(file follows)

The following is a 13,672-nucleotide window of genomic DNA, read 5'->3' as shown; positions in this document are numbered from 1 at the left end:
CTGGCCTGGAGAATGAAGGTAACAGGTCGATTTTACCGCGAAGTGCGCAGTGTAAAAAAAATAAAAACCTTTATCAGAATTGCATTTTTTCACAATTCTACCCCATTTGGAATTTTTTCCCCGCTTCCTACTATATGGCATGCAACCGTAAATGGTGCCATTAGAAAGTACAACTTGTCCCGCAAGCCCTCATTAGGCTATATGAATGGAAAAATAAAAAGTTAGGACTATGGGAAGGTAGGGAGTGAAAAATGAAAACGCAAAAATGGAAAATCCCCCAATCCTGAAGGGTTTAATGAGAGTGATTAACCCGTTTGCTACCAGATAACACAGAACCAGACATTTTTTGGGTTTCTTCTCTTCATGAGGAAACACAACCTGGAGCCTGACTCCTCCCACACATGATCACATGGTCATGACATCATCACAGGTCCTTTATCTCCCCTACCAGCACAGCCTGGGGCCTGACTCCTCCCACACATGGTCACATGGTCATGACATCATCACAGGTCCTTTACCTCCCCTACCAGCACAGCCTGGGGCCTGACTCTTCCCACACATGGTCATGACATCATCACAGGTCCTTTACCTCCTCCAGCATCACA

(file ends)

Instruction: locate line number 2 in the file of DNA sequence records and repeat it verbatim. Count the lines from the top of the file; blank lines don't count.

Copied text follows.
CTGGCCTGGAGAATGAAGGTAACAGGTCGATTTTACCGCGAAGTGCGCAGTGTAAAAAAAATAAAAACCTTTATCAGAATTGCATTTTTTCACAATTCTACCCCATTTGGAATTTTTTCCCCGCTTCCTACTATATGGCATGCAACCGTAAATGGTGCCATTAGAAAGTACAACTTGTCCCGCAAGCCCTCATTAGGCTATATGAATGGAAAAATAAAAAGTTAGGACTATGGGAAGGTAGGGAGTGAAAAATGAAAACGCAAAAATGGAAAATCCCCCAATCCTGAAGGGTTTAATGAGAGTGATTAACCCGTTTGCTACCAGATAACACAGAACCAGACATTTTTTGGGTTTCTTCTCTTCATGAGGAAACACAACCTGGAGCCTGACTCCTCCCACACATGATCACATGGTCATGACATCATCACAGGTCCTTTATCTCCCCTACCAGCACAGCCTGGGGCCTGACTCCTCCCACACATGGTCACATGGTCATGACATCATCACAGGTCCTTTACCTCCCCTACCAGCACAGCCTGGGGCCTGACTCTTCCCACACATGGTCATGACATCATCACAGGTCCTTTACCTCCTCCAGCATCACA